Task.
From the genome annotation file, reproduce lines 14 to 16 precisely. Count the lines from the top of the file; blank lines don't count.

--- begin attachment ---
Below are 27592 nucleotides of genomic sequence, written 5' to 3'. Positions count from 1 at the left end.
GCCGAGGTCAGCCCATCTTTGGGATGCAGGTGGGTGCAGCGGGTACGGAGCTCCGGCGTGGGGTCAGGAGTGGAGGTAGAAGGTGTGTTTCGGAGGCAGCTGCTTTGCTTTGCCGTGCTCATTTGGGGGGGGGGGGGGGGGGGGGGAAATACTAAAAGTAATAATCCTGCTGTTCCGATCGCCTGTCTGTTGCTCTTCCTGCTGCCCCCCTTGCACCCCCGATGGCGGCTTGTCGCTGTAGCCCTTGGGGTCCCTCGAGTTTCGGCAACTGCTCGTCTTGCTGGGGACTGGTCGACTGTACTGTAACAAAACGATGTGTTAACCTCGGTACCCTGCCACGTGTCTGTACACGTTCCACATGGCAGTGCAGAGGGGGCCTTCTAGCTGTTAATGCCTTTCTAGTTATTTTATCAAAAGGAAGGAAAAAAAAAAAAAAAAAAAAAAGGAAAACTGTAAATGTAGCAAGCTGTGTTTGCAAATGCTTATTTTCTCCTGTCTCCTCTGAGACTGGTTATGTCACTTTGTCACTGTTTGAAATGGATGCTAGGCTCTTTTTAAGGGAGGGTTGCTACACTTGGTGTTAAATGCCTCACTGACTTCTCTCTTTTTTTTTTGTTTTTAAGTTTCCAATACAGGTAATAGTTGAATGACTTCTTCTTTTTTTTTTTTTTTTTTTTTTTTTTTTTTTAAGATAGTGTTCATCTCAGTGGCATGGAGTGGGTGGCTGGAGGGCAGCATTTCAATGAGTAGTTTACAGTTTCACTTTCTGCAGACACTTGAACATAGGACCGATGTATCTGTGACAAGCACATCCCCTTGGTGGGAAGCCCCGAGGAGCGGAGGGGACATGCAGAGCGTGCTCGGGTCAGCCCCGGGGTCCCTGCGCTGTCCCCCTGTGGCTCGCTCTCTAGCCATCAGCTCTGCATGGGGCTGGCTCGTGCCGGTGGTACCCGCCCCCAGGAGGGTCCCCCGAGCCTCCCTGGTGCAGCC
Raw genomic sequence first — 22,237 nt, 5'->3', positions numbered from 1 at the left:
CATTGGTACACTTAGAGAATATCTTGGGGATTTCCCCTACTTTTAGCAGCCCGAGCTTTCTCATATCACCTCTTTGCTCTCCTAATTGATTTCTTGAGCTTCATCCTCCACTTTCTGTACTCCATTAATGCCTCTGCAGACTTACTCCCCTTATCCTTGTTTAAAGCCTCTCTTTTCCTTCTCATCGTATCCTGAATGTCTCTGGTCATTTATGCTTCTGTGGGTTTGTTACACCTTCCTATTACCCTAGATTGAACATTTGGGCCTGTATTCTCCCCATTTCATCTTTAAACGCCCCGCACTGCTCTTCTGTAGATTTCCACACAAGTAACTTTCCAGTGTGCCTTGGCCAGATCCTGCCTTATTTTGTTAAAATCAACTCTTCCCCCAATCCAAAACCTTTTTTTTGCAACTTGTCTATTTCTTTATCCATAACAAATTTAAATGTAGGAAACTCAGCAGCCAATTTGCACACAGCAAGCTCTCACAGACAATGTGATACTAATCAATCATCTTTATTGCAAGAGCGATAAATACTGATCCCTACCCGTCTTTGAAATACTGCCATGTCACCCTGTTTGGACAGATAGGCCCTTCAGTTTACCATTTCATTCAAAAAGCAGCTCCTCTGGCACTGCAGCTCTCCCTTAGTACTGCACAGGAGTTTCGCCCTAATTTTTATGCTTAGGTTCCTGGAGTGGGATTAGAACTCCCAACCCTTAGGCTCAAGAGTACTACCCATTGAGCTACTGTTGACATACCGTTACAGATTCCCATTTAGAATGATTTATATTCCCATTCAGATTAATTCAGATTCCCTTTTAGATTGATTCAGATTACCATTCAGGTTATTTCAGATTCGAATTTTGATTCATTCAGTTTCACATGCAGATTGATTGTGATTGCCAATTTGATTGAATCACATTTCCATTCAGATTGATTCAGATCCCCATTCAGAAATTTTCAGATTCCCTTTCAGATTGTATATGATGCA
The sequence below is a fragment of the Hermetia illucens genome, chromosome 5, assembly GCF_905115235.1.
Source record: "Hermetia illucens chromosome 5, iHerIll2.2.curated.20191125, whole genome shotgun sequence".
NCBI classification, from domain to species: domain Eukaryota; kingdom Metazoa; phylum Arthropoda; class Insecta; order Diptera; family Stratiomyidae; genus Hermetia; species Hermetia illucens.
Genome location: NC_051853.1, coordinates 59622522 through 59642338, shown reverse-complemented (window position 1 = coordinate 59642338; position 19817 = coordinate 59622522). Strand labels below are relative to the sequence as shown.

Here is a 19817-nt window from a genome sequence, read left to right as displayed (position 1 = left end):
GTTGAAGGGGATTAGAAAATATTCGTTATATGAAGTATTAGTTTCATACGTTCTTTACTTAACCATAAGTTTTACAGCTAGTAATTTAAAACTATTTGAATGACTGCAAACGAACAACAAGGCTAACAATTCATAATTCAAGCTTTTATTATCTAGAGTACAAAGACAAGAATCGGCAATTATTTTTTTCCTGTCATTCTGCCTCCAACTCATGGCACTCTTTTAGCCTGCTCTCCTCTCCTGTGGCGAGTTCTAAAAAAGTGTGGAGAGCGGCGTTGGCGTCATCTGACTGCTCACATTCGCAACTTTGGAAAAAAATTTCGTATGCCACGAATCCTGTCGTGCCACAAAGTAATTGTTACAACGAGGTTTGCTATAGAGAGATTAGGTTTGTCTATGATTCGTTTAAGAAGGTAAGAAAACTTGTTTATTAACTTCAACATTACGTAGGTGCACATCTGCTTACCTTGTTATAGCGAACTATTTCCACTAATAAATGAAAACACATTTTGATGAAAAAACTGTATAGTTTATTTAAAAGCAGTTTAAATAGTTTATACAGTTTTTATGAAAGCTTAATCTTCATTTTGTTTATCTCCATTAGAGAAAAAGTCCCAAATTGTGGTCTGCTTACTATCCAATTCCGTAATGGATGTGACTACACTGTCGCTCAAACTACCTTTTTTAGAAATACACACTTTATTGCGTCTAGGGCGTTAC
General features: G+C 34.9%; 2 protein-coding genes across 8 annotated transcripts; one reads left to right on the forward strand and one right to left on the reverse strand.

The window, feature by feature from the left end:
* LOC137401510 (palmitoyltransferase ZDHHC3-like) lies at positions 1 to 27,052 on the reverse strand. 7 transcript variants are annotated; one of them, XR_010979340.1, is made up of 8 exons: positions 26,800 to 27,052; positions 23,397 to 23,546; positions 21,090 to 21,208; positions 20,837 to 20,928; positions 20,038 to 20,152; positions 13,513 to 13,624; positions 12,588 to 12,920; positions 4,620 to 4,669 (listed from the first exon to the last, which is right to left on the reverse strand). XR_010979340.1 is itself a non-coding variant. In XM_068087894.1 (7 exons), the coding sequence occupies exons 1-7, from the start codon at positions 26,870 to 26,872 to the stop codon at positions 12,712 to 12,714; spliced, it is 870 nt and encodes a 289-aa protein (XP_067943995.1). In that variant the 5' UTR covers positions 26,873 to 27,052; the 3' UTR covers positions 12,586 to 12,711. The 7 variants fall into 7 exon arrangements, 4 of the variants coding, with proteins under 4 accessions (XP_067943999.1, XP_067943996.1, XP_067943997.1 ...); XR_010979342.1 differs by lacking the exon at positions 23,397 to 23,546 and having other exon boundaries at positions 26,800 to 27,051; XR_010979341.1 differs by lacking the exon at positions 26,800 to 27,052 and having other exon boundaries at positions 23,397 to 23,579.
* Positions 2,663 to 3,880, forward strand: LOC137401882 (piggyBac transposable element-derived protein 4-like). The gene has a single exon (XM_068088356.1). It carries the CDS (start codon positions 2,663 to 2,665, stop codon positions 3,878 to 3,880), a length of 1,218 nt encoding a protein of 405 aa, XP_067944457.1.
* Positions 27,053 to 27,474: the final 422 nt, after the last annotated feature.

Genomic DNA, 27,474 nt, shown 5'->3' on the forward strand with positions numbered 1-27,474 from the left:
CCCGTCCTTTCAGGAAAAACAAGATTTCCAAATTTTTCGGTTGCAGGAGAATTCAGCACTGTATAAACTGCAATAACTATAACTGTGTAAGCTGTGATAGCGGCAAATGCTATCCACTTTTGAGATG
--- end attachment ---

* Positions 2,663 to 3,880, forward strand: LOC137401882 (piggyBac transposable element-derived protein 4-like). The gene has a single exon (XM_068088356.1). It carries the CDS (start codon positions 2,663 to 2,665, stop codon positions 3,878 to 3,880), a length of 1,218 nt encoding a protein of 405 aa, XP_067944457.1.
* Positions 27,053 to 27,474: the final 422 nt, after the last annotated feature.

Genomic DNA, 27,474 nt, shown 5'->3' on the forward strand with positions numbered 1-27,474 from the left: